Review Roundup: Pre-Broadway EMPIRE THE MUSICAL at La Miranda Theatre

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The pre-Broadway engagement of EMPIRE opened at La Mirada Theatre for the Performing Arts, with book, music & lyrics by Caroline Sherman and Robert Hull, musical direction by Sariva Goetz, and directed and choreographed by Marcia Milgrom Dodge (Ragtime). EMPIRE runs through Sunday, February 14, 2016.

The Cast for EMPIRE features (in alphabetical order): Michael Baxter, Chassey Bennett, Tommy Bracco, Ricky Bulda, Juan Caballer, Caitlyn Calfas, Kevin Earley, Fatima El-Bashir, Tory Freeth, Stephanie Gibson, Joe Hart, Charlotte Maltby, Tony Sheldon, Michael McCormick, Katharine McDonough, Gabriel Navarro, Rachel Osting, Caleb Shaw,Cooper Stanton, Michael Starr, Christine Tucker, Rodrigo Varandas, Josh Walden and Justin Michael Wilcox.

Let's see what the critics had to say:

Michael L. Quintos, BroadwayWorld.com: ...the show, in its current state, is exceedingly entertaining, charmingly funny, cute and cheesy in a good way, grandiose in significant doses, and has plenty of top-notch, high-caliber theatrics that make for a great, well-spent evening at the theater. The opener---a rousing, tap-tastic dance number called "Heyday"---launches the show with giddy joy, setting up what may be its overall mood and raison d'être, and a wonderful way to lure the audience into the show.

Ellen Dostal, BroadwayWorld.com: The crowning glory of the musical is, of course, the method by which the cast builds the building on stage. Co-projection designers Brad Peterson and David Gallo (who also designed the striking set) give life to the towering construction process, and New York itself, by using vintage black and white moving images that are both breathtaking and a marvel of shifting perspectives.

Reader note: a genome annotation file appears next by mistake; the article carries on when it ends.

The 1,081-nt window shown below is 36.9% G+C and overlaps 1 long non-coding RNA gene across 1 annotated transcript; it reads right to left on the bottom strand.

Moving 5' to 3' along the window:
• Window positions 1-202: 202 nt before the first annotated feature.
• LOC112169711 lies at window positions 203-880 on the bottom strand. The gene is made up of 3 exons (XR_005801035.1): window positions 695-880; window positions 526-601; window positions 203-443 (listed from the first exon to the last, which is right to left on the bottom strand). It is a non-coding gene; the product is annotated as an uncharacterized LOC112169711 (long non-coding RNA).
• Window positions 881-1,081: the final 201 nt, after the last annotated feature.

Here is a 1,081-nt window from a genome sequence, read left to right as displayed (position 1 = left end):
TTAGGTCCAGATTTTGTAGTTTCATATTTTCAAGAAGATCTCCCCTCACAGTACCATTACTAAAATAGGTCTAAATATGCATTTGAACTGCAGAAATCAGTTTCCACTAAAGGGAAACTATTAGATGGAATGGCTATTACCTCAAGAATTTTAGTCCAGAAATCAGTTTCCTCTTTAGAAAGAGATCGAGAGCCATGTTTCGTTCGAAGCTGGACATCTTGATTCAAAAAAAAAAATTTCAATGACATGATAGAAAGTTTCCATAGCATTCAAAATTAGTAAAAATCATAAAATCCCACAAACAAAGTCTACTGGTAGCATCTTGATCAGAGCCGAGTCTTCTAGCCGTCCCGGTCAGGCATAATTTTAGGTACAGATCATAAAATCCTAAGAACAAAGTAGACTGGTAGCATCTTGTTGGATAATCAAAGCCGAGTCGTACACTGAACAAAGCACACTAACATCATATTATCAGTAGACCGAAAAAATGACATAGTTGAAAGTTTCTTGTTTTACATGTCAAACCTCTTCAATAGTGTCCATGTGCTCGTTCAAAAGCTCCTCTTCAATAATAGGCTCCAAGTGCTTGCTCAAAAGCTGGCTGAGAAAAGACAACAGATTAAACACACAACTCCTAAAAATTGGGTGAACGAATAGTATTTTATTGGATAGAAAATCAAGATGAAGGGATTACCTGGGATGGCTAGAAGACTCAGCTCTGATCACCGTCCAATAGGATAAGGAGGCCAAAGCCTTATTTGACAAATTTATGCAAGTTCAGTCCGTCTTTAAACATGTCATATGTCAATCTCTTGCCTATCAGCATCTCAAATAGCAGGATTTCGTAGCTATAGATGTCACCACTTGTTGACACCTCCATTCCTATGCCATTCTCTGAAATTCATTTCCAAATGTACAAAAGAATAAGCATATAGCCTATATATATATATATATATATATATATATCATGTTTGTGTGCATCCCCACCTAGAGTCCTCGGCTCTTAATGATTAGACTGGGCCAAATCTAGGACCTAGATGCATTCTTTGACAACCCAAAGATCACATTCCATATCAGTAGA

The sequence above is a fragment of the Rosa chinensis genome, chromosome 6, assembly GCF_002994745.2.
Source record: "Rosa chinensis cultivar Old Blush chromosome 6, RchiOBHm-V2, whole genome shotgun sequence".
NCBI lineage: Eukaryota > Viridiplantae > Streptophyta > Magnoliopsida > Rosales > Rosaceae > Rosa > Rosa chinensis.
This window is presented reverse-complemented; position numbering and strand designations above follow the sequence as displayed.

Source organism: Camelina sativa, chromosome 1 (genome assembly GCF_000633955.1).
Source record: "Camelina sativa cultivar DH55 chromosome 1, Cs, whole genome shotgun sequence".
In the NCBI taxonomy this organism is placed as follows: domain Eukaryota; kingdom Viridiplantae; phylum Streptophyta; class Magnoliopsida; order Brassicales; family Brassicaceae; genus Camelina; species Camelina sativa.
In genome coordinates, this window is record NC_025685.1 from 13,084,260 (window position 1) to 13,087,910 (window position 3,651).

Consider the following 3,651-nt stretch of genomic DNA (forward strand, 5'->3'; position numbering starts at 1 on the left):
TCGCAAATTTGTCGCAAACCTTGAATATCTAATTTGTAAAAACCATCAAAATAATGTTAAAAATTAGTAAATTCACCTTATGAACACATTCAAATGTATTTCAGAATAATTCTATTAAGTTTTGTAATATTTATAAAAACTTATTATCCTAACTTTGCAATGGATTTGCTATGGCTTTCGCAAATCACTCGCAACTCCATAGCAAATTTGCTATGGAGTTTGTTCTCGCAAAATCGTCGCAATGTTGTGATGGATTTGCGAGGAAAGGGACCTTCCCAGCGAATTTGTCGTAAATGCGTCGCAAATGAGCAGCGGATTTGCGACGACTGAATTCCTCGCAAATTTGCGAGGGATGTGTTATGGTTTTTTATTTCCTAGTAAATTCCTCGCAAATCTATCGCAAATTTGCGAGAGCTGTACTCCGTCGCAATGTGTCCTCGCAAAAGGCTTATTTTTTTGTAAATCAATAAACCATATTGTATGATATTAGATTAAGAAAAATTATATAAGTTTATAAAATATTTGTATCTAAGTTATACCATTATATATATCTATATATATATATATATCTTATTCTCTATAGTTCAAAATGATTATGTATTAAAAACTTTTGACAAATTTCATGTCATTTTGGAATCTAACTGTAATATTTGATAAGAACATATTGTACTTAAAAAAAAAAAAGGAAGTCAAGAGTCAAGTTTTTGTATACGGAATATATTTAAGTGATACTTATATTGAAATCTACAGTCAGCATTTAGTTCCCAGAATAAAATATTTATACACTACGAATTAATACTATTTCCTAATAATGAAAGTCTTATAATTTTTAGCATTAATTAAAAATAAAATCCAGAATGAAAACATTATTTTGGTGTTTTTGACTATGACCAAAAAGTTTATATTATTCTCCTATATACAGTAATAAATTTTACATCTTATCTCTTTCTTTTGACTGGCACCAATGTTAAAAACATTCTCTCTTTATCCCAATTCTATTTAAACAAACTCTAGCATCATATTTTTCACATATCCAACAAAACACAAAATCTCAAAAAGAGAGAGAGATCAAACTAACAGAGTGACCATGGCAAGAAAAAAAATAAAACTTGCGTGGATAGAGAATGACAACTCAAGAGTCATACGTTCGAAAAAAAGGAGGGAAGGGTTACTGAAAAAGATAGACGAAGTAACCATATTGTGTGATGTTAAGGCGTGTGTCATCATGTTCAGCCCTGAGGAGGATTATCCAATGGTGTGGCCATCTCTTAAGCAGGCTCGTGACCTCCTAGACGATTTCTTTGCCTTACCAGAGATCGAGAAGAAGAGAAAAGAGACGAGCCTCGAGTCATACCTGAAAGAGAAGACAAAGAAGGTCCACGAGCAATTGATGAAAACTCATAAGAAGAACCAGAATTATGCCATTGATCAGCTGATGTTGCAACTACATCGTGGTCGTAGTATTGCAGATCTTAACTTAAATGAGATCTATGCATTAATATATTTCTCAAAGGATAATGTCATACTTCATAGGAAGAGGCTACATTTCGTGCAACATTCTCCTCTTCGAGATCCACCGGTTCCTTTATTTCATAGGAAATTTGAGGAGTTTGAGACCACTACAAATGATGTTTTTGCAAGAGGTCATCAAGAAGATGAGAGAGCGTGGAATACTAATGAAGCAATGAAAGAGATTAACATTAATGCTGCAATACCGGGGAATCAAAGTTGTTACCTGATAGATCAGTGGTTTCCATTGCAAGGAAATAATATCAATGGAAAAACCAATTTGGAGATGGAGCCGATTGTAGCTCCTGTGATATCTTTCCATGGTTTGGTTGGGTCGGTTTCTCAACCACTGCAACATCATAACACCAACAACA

Eric Marchese, OC Register: Marcia Milgrom Dodge's direction and choreography blend seamlessly on La Mirada's stage, creating a fast-moving show in which even talk of procuring steel, concrete and marble is translated into breathless action and even more breathless dance routines... Dodge's cast soars, from its leads to the 19 versatile chorus members who essay so many supporting roles that the stage seems bursting with humanity.

Bob Verini, Variety: Opening number "Heyday" evokes pre-Crash giddiness, choreographer Dodge expertly adapting Roaring Twenties dance into something fresh and unique. "Patch in Pittsburgh" reveals Frankie's ability to grease a project's wheels. Best of all is Dodge's athletic construction team showing off for the ladies at "Lunch Time," an exuberant reflection of character desires performed so high up it takes your breath away. Through it all, genius orchestrator Michael Starobin provides just enough period flavor.

Margaret Gray, LA Times: The show reaches its pinnacle late in the first act with the number "Lunchtime," in which the laborers show off their acrobatic skills on the girders to impress female passersby. The set and projections work together like clockwork; Dodge's choreography is at its playful and muscular best; Leon Wiebers' period costumes add individuality and color to the ensemble; the song's cheeky energy is irresistible.

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